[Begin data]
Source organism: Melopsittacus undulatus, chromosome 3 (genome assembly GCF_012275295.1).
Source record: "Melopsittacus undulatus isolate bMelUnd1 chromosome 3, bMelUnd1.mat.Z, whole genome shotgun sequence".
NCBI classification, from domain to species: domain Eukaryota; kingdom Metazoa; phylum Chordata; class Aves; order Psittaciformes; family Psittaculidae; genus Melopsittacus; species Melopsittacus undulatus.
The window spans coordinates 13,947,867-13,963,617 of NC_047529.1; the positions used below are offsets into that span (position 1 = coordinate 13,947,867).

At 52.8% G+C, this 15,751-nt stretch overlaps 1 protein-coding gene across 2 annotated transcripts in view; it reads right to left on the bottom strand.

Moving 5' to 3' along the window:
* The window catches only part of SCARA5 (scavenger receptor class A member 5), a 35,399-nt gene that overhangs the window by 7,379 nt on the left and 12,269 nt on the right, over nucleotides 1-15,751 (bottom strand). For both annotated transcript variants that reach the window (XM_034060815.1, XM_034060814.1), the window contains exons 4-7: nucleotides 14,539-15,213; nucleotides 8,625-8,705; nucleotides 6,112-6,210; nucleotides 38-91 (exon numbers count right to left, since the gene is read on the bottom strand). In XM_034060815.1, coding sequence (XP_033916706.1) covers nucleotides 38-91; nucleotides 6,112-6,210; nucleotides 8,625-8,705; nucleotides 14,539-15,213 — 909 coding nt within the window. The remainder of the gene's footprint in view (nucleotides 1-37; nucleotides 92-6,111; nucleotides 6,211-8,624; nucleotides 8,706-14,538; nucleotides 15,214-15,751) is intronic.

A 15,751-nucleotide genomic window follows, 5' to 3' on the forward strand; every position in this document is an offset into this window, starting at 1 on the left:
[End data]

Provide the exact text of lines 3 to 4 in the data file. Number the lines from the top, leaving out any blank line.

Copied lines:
NCBI classification, from domain to species: domain Eukaryota; kingdom Metazoa; phylum Chordata; class Aves; order Psittaciformes; family Psittaculidae; genus Melopsittacus; species Melopsittacus undulatus.
The window spans coordinates 13,947,867-13,963,617 of NC_047529.1; the positions used below are offsets into that span (position 1 = coordinate 13,947,867).